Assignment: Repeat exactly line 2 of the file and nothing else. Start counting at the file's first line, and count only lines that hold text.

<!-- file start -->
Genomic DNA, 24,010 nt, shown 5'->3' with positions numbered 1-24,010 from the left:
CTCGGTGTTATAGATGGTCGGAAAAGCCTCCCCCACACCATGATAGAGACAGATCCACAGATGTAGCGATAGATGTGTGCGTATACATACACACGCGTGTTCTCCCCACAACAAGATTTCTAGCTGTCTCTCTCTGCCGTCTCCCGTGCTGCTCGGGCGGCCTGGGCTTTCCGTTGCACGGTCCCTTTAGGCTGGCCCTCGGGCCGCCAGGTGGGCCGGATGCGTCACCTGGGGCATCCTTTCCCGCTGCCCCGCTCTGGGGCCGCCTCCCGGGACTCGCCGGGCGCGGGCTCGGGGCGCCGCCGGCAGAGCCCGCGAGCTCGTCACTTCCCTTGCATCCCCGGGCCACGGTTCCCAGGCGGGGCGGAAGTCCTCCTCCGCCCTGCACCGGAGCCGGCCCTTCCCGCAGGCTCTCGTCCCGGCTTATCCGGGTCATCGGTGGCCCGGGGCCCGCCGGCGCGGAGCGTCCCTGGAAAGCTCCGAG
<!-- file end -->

CTCGGTGTTATAGATGGTCGGAAAAGCCTCCCCCACACCATGATAGAGACAGATCCACAGATGTAGCGATAGATGTGTGCGTATACATACACACGCGTGTTCTCCCCACAACAAGATTTCTAGCTGTCTCTCTCTGCCGTCTCCCGTGCTGCTCGGGCGGCCTGGGCTTTCCGTTGCACGGTCCCTTTAGGCTGGCCCTCGGGCCGCCAGGTGGGCCGGATGCGTCACCTGGGGCATCCTTTCCCGCTGCCCCGCTCTGGGGCCGCCTCCCGGGACTCGCCGGGCGCGGGCTCGGGGCGCCGCCGGCAGAGCCCGCGAGCTCGTCACTTCCCTTGCATCCCCGGGCCACGGTTCCCAGGCGGGGCGGAAGTCCTCCTCCGCCCTGCACCGGAGCCGGCCCTTCCCGCAGGCTCTCGTCCCGGCTTATCCGGGTCATCGGTGGCCCGGGGCCCGCCGGCGCGGAGCGTCCCTGGAAAGCTCCGAG